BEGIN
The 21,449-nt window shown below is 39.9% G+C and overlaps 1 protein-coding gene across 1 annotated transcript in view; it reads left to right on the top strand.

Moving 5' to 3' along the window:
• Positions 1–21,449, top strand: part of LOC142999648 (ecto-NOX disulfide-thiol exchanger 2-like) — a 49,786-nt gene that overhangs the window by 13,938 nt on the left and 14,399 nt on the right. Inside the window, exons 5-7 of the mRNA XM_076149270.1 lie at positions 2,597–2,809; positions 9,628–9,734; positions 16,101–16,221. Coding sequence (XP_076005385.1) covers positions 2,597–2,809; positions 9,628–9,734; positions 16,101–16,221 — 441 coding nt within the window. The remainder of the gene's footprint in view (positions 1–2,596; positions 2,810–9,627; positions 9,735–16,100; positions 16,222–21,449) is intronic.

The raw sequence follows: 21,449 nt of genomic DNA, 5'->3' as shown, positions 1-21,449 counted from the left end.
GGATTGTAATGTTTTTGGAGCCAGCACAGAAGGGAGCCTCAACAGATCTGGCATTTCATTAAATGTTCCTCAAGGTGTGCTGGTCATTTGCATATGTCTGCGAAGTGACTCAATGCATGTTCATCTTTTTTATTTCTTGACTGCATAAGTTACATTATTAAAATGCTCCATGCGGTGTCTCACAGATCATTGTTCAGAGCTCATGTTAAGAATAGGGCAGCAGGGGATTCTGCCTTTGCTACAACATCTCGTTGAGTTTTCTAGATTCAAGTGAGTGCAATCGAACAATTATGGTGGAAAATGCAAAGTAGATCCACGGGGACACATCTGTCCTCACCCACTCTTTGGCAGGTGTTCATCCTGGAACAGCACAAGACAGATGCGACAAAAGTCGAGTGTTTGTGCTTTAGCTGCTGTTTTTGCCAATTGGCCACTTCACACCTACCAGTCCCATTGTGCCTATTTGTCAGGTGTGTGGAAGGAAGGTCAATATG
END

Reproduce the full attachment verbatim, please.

The 21,449-nt window shown below is 39.9% G+C and overlaps 1 protein-coding gene across 1 annotated transcript in view; it reads left to right on the top strand.

Moving 5' to 3' along the window:
• Positions 1–21,449, top strand: part of LOC142999648 (ecto-NOX disulfide-thiol exchanger 2-like) — a 49,786-nt gene that overhangs the window by 13,938 nt on the left and 14,399 nt on the right. Inside the window, exons 5-7 of the mRNA XM_076149270.1 lie at positions 2,597–2,809; positions 9,628–9,734; positions 16,101–16,221. Coding sequence (XP_076005385.1) covers positions 2,597–2,809; positions 9,628–9,734; positions 16,101–16,221 — 441 coding nt within the window. The remainder of the gene's footprint in view (positions 1–2,596; positions 2,810–9,627; positions 9,735–16,100; positions 16,222–21,449) is intronic.

The raw sequence follows: 21,449 nt of genomic DNA, 5'->3' as shown, positions 1-21,449 counted from the left end.
GGATTGTAATGTTTTTGGAGCCAGCACAGAAGGGAGCCTCAACAGATCTGGCATTTCATTAAATGTTCCTCAAGGTGTGCTGGTCATTTGCATATGTCTGCGAAGTGACTCAATGCATGTTCATCTTTTTTATTTCTTGACTGCATAAGTTACATTATTAAAATGCTCCATGCGGTGTCTCACAGATCATTGTTCAGAGCTCATGTTAAGAATAGGGCAGCAGGGGATTCTGCCTTTGCTACAACATCTCGTTGAGTTTTCTAGATTCAAGTGAGTGCAATCGAACAATTATGGTGGAAAATGCAAAGTAGATCCACGGGGACACATCTGTCCTCACCCACTCTTTGGCAGGTGTTCATCCTGGAACAGCACAAGACAGATGCGACAAAAGTCGAGTGTTTGTGCTTTAGCTGCTGTTTTTGCCAATTGGCCACTTCACACCTACCAGTCCCATTGTGCCTATTTGTCAGGTGTGTGGAAGGAAGGTCAATATG